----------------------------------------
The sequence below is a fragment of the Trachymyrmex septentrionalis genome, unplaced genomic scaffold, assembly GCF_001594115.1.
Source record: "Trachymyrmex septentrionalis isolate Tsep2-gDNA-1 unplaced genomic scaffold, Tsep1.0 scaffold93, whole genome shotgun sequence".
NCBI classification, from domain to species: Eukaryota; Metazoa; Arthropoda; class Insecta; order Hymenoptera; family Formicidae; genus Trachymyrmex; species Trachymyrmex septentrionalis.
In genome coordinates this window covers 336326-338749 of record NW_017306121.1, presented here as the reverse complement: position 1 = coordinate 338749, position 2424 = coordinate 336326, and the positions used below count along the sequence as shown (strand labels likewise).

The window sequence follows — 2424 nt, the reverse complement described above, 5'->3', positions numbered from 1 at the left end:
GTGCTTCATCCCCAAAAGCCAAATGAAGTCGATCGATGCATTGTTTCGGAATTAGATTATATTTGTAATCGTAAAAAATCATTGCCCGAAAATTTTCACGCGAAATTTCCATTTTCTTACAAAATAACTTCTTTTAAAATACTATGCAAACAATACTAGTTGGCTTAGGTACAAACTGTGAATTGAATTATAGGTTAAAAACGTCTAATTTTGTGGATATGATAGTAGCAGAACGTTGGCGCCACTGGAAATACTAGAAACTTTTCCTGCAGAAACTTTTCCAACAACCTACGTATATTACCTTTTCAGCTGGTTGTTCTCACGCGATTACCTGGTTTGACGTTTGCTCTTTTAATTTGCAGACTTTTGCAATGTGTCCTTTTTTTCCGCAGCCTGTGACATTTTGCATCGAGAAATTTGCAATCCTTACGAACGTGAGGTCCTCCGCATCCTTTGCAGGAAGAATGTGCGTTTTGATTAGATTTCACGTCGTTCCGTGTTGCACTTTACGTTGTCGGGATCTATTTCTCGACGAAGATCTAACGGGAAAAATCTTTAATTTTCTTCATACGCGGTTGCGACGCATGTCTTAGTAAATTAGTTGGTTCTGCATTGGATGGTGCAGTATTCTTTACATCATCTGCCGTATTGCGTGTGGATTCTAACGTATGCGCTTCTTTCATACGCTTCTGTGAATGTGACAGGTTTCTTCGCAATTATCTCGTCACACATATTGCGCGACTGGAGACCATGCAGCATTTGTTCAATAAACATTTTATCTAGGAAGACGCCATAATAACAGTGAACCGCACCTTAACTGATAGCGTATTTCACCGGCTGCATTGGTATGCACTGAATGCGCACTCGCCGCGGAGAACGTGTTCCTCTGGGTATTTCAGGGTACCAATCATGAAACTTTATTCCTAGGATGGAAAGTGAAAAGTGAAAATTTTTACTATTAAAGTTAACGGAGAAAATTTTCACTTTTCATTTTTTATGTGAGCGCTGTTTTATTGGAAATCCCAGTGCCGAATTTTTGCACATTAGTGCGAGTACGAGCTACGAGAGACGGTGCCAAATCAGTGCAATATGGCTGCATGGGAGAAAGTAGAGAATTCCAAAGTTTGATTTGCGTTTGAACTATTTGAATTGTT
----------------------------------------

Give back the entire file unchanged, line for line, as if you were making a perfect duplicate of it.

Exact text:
The sequence below is a fragment of the Trachymyrmex septentrionalis genome, unplaced genomic scaffold, assembly GCF_001594115.1.
Source record: "Trachymyrmex septentrionalis isolate Tsep2-gDNA-1 unplaced genomic scaffold, Tsep1.0 scaffold93, whole genome shotgun sequence".
NCBI classification, from domain to species: Eukaryota; Metazoa; Arthropoda; class Insecta; order Hymenoptera; family Formicidae; genus Trachymyrmex; species Trachymyrmex septentrionalis.
In genome coordinates this window covers 336326-338749 of record NW_017306121.1, presented here as the reverse complement: position 1 = coordinate 338749, position 2424 = coordinate 336326, and the positions used below count along the sequence as shown (strand labels likewise).

The window sequence follows — 2424 nt, the reverse complement described above, 5'->3', positions numbered from 1 at the left end:
GTGCTTCATCCCCAAAAGCCAAATGAAGTCGATCGATGCATTGTTTCGGAATTAGATTATATTTGTAATCGTAAAAAATCATTGCCCGAAAATTTTCACGCGAAATTTCCATTTTCTTACAAAATAACTTCTTTTAAAATACTATGCAAACAATACTAGTTGGCTTAGGTACAAACTGTGAATTGAATTATAGGTTAAAAACGTCTAATTTTGTGGATATGATAGTAGCAGAACGTTGGCGCCACTGGAAATACTAGAAACTTTTCCTGCAGAAACTTTTCCAACAACCTACGTATATTACCTTTTCAGCTGGTTGTTCTCACGCGATTACCTGGTTTGACGTTTGCTCTTTTAATTTGCAGACTTTTGCAATGTGTCCTTTTTTTCCGCAGCCTGTGACATTTTGCATCGAGAAATTTGCAATCCTTACGAACGTGAGGTCCTCCGCATCCTTTGCAGGAAGAATGTGCGTTTTGATTAGATTTCACGTCGTTCCGTGTTGCACTTTACGTTGTCGGGATCTATTTCTCGACGAAGATCTAACGGGAAAAATCTTTAATTTTCTTCATACGCGGTTGCGACGCATGTCTTAGTAAATTAGTTGGTTCTGCATTGGATGGTGCAGTATTCTTTACATCATCTGCCGTATTGCGTGTGGATTCTAACGTATGCGCTTCTTTCATACGCTTCTGTGAATGTGACAGGTTTCTTCGCAATTATCTCGTCACACATATTGCGCGACTGGAGACCATGCAGCATTTGTTCAATAAACATTTTATCTAGGAAGACGCCATAATAACAGTGAACCGCACCTTAACTGATAGCGTATTTCACCGGCTGCATTGGTATGCACTGAATGCGCACTCGCCGCGGAGAACGTGTTCCTCTGGGTATTTCAGGGTACCAATCATGAAACTTTATTCCTAGGATGGAAAGTGAAAAGTGAAAATTTTTACTATTAAAGTTAACGGAGAAAATTTTCACTTTTCATTTTTTATGTGAGCGCTGTTTTATTGGAAATCCCAGTGCCGAATTTTTGCACATTAGTGCGAGTACGAGCTACGAGAGACGGTGCCAAATCAGTGCAATATGGCTGCATGGGAGAAAGTAGAGAATTCCAAAGTTTGATTTGCGTTTGAACTATTTGAATTGTT